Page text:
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Choosing

Courtesy of Rodrigo Suarez (ervega)

While it sounds like the easiest decision in the entire process of MBA application, choosing a business school to apply to is often the most difficult! And if this makes you feel any better, chances are that you will be asked about this during the essays and the interview. Believe it or not, I have come across scores of people who apply to schools because they have heard of it, are aware of the brand and “think” that it would be a great choice. Like your decision to pursue a MBA, the reasoning behind your choice of a business school is extremely important.

If you do some deep thinking and go back to why you decided to apply to business school, some answers would automatically pop out at you. There are some typical filters that would help one to make a list – namely location preference, school brand, school ranking, specialization, cost of program, duration of program ( some people prefer a 2 year program to a 1 year program), scholarships offered, etc. Attending different MBA roadshows, participating in business school visits will give you  a feel of the school, its people and might actually help you to make your choice(s). Once you get a basic list of desired schools ( including schools that you dream about ) try and rate them against the basic filters and any other factors that might help you ( alumni, typical hiring companies, etc.). The ratings would help to figure out which schools should finally be Priority 1, 2, 3for you . If you want to get some inspiration on how you can come up with an effective chart, you should check out this post.

After you finally come up with a prioritized list of business schools to apply to,  do remember to run  the final list against practical issues like cost of program, return on investment (ROI), scholarships (if available), financial aid.

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9 thoughts on “Choosing a Business School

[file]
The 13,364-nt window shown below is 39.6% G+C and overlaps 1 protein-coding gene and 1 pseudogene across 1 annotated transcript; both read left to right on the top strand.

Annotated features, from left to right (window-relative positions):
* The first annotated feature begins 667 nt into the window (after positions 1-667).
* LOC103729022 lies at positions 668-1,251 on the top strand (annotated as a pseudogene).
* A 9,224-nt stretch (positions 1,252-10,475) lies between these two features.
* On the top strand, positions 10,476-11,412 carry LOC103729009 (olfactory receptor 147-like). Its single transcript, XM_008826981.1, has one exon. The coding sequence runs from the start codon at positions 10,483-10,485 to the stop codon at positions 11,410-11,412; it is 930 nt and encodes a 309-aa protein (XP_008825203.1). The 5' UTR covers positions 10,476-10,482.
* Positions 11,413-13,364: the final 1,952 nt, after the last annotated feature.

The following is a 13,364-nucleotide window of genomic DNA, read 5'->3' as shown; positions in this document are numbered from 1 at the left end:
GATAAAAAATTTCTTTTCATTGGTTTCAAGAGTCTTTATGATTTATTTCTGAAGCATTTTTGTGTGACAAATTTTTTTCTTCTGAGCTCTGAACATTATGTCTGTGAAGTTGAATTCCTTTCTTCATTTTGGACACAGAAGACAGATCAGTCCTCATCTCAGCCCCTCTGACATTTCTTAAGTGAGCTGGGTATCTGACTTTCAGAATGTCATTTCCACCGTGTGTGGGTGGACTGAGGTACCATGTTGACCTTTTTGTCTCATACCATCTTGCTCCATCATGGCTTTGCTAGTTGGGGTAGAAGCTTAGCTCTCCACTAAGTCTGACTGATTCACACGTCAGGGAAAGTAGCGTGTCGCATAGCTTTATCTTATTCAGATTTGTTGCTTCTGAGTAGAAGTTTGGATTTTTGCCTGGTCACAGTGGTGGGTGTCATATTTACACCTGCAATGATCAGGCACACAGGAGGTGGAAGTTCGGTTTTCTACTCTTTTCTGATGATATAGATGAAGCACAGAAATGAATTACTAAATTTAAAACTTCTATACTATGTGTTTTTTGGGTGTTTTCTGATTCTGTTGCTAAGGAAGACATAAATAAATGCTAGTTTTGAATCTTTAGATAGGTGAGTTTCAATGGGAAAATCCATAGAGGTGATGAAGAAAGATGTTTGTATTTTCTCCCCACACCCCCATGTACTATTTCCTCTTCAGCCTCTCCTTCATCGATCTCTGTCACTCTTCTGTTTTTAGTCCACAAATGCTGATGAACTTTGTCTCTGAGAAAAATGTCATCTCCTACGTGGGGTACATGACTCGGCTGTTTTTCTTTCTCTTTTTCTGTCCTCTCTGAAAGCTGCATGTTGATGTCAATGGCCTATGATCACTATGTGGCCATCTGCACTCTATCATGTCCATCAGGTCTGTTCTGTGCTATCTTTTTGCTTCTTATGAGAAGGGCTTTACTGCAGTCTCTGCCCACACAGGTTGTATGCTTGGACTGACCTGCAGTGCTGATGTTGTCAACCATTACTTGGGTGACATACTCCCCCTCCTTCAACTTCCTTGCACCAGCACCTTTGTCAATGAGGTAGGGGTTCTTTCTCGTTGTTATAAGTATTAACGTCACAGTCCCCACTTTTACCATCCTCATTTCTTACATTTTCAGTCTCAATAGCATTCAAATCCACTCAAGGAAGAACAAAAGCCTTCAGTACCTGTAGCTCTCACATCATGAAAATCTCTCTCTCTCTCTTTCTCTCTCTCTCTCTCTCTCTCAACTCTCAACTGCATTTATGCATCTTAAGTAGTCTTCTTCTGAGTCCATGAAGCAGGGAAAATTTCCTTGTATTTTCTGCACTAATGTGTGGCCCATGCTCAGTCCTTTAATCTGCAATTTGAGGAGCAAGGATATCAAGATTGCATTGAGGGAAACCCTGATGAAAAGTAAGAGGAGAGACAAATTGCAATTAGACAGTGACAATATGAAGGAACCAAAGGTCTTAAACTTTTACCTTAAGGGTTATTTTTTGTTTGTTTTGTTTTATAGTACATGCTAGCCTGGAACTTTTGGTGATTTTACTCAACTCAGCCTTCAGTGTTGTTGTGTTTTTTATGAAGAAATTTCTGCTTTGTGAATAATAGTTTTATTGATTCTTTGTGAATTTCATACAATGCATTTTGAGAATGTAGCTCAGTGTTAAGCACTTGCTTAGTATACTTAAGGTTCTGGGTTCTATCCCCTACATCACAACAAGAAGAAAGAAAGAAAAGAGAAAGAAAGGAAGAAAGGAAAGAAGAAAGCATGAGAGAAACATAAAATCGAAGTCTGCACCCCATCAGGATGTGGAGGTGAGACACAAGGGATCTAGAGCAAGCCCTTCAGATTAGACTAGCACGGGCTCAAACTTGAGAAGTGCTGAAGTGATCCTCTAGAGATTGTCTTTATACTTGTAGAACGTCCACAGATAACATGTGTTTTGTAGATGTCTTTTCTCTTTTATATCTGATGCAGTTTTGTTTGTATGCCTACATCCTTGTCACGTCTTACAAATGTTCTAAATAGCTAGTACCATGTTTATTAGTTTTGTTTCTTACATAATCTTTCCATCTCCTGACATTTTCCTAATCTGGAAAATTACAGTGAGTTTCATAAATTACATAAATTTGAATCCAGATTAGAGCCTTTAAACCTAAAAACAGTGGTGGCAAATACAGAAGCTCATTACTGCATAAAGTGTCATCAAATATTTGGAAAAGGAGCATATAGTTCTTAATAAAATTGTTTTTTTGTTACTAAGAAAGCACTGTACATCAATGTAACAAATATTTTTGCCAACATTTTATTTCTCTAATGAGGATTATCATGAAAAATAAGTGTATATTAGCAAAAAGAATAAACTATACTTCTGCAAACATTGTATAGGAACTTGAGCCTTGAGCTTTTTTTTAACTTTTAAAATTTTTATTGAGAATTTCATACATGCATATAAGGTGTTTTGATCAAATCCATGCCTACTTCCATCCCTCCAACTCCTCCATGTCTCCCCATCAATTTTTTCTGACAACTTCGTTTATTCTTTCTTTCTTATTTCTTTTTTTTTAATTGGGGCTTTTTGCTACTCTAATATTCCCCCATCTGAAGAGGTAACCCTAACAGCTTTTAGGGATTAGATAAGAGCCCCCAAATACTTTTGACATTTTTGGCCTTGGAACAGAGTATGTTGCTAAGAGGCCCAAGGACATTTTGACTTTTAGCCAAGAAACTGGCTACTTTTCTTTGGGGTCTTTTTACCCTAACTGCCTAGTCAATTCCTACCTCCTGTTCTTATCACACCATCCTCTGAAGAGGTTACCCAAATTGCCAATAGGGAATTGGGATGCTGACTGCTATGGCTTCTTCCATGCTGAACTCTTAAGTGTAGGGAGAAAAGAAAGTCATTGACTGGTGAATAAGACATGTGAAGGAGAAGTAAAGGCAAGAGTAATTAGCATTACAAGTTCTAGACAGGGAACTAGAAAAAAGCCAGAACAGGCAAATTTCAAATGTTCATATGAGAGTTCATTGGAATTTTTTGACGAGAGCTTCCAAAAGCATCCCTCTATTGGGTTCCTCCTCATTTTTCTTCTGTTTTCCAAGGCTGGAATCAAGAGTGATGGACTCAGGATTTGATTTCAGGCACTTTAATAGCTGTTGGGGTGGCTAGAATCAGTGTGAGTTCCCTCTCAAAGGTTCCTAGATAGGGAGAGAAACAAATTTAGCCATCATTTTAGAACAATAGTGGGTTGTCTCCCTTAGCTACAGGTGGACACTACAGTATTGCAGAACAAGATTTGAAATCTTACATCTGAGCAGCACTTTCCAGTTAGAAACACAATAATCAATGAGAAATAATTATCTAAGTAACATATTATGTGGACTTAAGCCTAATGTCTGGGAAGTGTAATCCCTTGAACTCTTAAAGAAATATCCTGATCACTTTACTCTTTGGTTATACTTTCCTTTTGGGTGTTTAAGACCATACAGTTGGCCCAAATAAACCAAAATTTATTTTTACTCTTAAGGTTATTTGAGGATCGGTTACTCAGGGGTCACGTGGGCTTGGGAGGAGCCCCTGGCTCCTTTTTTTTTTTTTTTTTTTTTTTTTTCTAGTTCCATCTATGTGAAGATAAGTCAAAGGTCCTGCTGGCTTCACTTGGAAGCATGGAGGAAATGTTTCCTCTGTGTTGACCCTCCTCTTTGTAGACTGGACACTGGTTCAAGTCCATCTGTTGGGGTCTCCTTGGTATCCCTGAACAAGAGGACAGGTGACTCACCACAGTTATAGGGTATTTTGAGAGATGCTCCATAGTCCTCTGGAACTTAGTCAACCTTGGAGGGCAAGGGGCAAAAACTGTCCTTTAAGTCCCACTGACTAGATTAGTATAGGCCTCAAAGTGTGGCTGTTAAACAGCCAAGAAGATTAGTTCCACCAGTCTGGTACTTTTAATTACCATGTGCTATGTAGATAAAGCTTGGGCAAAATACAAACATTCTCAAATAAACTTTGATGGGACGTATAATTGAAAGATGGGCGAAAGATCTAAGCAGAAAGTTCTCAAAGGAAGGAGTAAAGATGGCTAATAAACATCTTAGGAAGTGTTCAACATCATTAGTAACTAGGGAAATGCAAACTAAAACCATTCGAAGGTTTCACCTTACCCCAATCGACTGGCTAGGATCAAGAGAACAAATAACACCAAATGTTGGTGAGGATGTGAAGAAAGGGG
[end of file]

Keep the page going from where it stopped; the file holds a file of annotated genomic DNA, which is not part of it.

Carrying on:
1. Practical issues. I keep looking back at those few points such as cost my self. But I still kept the bigger picture in the front.

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  2. I got my MBA from the University of Michigan Ross School of Business back in 2008 (unfortunately ranking has gone down considerably since I’ve applied… we were #4 when I applied back in 2006!).

    One factor that I think prospective applicants should consider is size and geographical location of their alumni network. In general, the larger the network, the more opportunities you’ll have to connect to opportunities. And also take note whether there’s a good population of alumni in your target city post-graduation. Part of my reason for attending Michigan was because all alumni end up leaving Ann Arbor for NYC, Chicago, Bay Area and the Bay Area is where I wanted to end up post-graduation.

  3. Pingback: NUS Alumni Shares her Journey and Some Great Tips | MBA Admissions | Accepted Admissions Consulting Blog

  4. Pingback: An NUS MBA Shares her Story | The GMAT Club

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  6. I wish I had done more research on which schools I wanted to apply to before I started applying. I think I did a decent job, but I wish I had applied to Duke, Cornell and maybe Darden as well. I am just happy that I made the decision to apply to Tuck instead of HBS, given I had little chance of getting into HBS.

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